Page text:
In a little noticed mistake last week, John Kerry, the new secretary of state, seems to have made up the country of "Kyrzakhstan":
"The newly minted diplomat was referring to Kyrgyzstan, a poor, landlocked nation of 5.5 million, which he appeared to confuse with its resource-rich neighbour to the north, Kazakhstan," the British Telegraph claims.
"The State Department kindly omitted the error in the official transcript of Wednesday's speech, which Mr Kerry delivered on the eve of his first foreign trip as secretary of state. Mr Kerry's flub was all the more awkward, because Kyrgyzstan is a key ally in the U.S.-led war in Afghanistan and a major recipient of US aid, which totalled $41 million (£27 million) in 2011."
Kerry left yesterday on his first foreign trip as head of the State Department.
The United States Senate voted 94 to 3 to confirm one of its own, John Kerry of Massachusetts, for the office of secretary of state. Republicans John Cornyn and Ted Cruz (both of Texas) and James Inhofe of Oklahoma were the only senators to vote against Kerry's nomination to succeed Hillary Clinton at the State Department. Kerry himself voted "present."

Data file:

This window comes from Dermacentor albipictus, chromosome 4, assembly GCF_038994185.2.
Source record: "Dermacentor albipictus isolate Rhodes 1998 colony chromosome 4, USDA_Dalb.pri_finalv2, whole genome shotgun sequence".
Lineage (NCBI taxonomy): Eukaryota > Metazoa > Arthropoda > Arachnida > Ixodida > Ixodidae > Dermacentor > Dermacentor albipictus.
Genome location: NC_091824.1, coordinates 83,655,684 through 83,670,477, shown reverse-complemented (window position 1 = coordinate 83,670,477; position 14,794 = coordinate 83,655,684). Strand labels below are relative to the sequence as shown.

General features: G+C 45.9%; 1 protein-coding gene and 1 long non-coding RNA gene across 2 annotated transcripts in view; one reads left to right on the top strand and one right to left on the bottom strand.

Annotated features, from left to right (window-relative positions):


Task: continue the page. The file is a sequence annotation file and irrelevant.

In a joint interview with Secretary of State Hillary Clinton and President Barack Obama, Clinton reveals that Obama knew all along that expectations were set too high for him when he first came into office:
"What did he promise you [in order to accept the secretary of state job? And has he kept the promises?" Kroft asked Clinton, seated in front of Obama.
Barack Obama's deputy campaign manager, Stephanie Cutter, blamed Susan Rice for withdrawing her name from consideration to be the next secretary of state, not Obama. She made the comments this morning on national television:
It was believed that Ambassador Susan Rice, the U.S. representative to the United Nations, would either get the nod for secretary of state or, as a consolation prize, national security adviser. Regardless, the conventional wisdom held, Rice would be promoted in Obama's second term
But after today, it does not look like Rice, who has been under fire for mishandling the response to the Benghazi terror attack, will be appointed to either position.
Hillary Clinton reportedly prefers that her replacement be Senator John Kerry, and not Susan Rice, the current ambassador to the United Nations. Both Kerry and Rice have been rumored to be next in line for the secretary of state job. Clinton intends to step down from the post "days" after President Barack Obama's second inauguration in January.
Susan Rice, the current U.N. ambassador and a possible nominee for secretary of state, has been under fire recently for her involvement in the Benghazi scandal. Prominent senators have promised to block Rice's nomination over the matter, if President Obama puts her up for secretary of state.
Senator John Kerry, a Democrat from Massachusetts, was coy this morning when asked in the Capitol about his plans for the future. It has been speculated that Kerry might be a leading candidate to take over for Secretary of State Hillary Clinton or even for Secretary of Defense Leon Panetta.